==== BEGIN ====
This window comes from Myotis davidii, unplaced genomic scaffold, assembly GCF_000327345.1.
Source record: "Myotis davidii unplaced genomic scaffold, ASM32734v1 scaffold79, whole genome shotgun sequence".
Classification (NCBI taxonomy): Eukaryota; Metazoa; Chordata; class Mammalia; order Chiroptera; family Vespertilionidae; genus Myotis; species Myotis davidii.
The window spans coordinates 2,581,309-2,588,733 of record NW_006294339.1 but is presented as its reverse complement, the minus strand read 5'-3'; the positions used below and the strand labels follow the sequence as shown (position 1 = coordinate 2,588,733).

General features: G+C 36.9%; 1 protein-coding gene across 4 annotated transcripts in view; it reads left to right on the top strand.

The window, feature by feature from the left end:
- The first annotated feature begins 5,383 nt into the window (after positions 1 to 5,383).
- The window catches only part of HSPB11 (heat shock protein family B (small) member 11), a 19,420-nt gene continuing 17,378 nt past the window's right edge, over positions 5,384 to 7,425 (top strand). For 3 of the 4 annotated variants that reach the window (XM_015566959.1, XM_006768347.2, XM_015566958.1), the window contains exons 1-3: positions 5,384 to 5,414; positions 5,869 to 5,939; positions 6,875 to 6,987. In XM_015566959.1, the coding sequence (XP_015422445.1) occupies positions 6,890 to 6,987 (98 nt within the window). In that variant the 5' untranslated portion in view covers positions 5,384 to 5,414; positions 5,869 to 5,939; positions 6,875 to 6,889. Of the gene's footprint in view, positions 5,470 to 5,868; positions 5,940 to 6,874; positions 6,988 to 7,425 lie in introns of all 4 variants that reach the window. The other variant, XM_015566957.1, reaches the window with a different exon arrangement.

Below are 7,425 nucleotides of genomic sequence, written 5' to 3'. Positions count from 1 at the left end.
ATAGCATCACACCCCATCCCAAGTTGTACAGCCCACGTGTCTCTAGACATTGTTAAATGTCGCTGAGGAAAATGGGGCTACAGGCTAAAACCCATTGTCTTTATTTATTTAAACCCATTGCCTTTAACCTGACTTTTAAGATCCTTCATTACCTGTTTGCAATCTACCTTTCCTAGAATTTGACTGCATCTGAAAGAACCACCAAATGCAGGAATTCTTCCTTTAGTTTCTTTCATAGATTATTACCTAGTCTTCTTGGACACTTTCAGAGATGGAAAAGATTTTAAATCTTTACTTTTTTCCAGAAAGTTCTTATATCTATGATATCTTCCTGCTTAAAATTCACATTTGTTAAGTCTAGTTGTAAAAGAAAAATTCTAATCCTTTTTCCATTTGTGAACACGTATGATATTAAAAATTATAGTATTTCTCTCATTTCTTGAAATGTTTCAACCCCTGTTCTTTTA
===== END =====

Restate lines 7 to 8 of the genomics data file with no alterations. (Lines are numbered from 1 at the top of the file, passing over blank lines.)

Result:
- The first annotated feature begins 5,383 nt into the window (after positions 1 to 5,383).
- The window catches only part of HSPB11 (heat shock protein family B (small) member 11), a 19,420-nt gene continuing 17,378 nt past the window's right edge, over positions 5,384 to 7,425 (top strand). For 3 of the 4 annotated variants that reach the window (XM_015566959.1, XM_006768347.2, XM_015566958.1), the window contains exons 1-3: positions 5,384 to 5,414; positions 5,869 to 5,939; positions 6,875 to 6,987. In XM_015566959.1, the coding sequence (XP_015422445.1) occupies positions 6,890 to 6,987 (98 nt within the window). In that variant the 5' untranslated portion in view covers positions 5,384 to 5,414; positions 5,869 to 5,939; positions 6,875 to 6,889. Of the gene's footprint in view, positions 5,470 to 5,868; positions 5,940 to 6,874; positions 6,988 to 7,425 lie in introns of all 4 variants that reach the window. The other variant, XM_015566957.1, reaches the window with a different exon arrangement.